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This is some text inside of a div block.
Apr 27, 2024
Ruthie Foster
Doors Open:
7:00 pm
Show Ends:
10:00 pm
Doors will open approximately 1 hour prior to show start time.
Entry Fee:
$
37
About the Show and the Artist:

Ruthie Foster’s ninth studio album represents a new high water mark for the veteran blues artist—a collection of songs possessing pure power, like a tidal wave of musical generosity. Healing Time finds Foster pushing her boundaries as a singer and songwriter more than ever before, creating a truly live-sounding atmosphere with the help of her band, who sound refreshingly loose and lived-in throughout these 12 songs. We’ve all been in need of some healing in recent times, and Foster’s latest provides a guide for how to move through the world with equal parts compassion and resolve.

Healing Time is the latest jewel in Foster’s accomplished career, which includes multiple Grammy nominations and collaborations with fellow luminaries like Susan Tedeschi and Derek Trucks. For her latest, Foster contributed more to the writing process than she had on any of her previous albums, effectively refining her own songcraft in the process. “With this album, I dug deep and tried to go for the best way to write,” she explains. “This album says a lot about the period we were making it in, and how I wanted to find my way out of it.”

Work on the album began in lockdown during the COVID-19 pandemic in 2020, as Foster enlisted previous collaborators like Gary Nicholson and Grace Pettis to pitch in during the writing process—as well as every member of her band. “I wanted my band involved in the entire process of this album,” she explains, and they also played a large role in recreating the sound that Foster had become drawn to after spending time with her vinyl collection.  “I was aiming to keep these songs sounding like they came from that era, which says a lot about where I am in my life, too.”

Veteran producer Mark Howard (Willie Nelson, Lucinda Williams) came in to bring new ideas to Foster’s table as recording began at Studio 71 West in Austin, TX, New Orleans’ famed Esplanade Studios, and Blue Rock Studio in Wimberley, TX. “Mark’s ability to turn a song's arrangement upside down was intriguing and sometimes challenging for me,” she states. “It was a lot to wrap my head around, but he made me think outside of the box I didn’t even know I was in.”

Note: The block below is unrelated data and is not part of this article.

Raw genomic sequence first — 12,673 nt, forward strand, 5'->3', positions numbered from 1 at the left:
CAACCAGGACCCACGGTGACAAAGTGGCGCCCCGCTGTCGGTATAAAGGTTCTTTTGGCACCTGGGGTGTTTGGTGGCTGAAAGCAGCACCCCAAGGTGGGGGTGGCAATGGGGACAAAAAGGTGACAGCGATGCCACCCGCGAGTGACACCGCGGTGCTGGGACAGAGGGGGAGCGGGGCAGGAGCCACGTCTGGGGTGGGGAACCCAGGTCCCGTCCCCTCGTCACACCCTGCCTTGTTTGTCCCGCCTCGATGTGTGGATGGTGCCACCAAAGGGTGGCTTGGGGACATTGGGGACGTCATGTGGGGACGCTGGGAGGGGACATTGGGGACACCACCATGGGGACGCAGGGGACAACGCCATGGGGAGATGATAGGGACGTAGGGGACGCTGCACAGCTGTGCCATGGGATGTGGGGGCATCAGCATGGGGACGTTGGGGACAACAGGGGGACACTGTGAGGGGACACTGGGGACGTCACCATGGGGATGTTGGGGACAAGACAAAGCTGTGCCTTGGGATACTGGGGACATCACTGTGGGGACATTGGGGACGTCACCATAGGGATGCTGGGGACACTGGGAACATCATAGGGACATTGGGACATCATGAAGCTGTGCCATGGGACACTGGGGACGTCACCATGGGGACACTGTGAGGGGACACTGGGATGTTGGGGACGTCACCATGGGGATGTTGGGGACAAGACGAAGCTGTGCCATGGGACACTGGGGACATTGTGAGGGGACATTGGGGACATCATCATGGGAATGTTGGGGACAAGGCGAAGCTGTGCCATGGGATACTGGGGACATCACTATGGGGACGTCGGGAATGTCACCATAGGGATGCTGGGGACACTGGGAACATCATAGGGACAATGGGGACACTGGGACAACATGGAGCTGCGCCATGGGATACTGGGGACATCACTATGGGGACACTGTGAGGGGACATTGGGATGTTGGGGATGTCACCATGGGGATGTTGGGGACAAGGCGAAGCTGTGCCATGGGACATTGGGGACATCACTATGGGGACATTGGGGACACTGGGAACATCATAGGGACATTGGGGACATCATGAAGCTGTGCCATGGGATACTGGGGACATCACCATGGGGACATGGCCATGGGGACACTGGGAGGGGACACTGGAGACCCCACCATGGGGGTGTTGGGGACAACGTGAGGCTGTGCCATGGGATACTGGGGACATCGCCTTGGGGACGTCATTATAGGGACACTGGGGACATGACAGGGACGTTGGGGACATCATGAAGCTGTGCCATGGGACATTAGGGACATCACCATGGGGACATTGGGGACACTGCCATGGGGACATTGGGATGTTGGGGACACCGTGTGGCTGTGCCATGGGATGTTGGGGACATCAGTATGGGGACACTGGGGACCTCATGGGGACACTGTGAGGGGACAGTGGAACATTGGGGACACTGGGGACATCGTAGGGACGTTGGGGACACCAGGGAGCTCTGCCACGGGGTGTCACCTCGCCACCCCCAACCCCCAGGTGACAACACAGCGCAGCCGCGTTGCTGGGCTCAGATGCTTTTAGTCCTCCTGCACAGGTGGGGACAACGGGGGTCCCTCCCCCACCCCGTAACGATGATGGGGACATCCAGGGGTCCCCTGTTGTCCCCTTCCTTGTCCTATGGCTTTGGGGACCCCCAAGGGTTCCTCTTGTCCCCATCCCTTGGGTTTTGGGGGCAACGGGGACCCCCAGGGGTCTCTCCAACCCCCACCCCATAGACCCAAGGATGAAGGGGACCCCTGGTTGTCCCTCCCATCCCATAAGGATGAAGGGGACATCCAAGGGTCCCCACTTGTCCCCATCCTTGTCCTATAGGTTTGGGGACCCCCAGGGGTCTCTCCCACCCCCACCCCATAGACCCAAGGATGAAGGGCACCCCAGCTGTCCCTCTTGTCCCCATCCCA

Producer Dan Barrett, who also worked with Foster on 2017’s Joy Comes Back, then took the helm at Black Pumas co-bandleader Adrian Quesada’s famed Electric Deluxe studio in Austin. Along with several Black Pumas members, Barrett brought in a collection of Austin’s finest backing musicians, like Glenn Fukunaga (The Chicks, Shawn Colvin). “With Dan onboard we were able to find the glue to these songs sonically, and he brilliantly melded my familiar Texas blues-Americana sound with what Mark pulled out of me in New Orleans,” Foster says. “This combination gave these songs a breath of fresh air, and it all came together very organically.”

Healing Time’s title—as well as its burst-of-sunshine title track, which features pedal steel legend Robert Randolph—is a reference not only to the trials many have faced over the last several years, but also the necessity of what Foster does as an artist. “I hear fans tell me that the music we make is very spiritually healing,” she says. “The experience of dealing with my own grief after losing a band member a year before the pandemic while navigating around zoom school with my daughter and trying to figure out what to do with myself was tough but necessary. When I look at it as a whole it was all very healing for me which is pretty much how I try to live my life. There’s always time for healing, if you give it time.”

Healing Time is ultimately a work that explores such extremes as being human often brings to the surface, reminding listeners that even when we feel like we’re at the top, we’re ultimately still finding our way—a beautiful reflection of the essence of living itself.

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This is some text inside of a div block.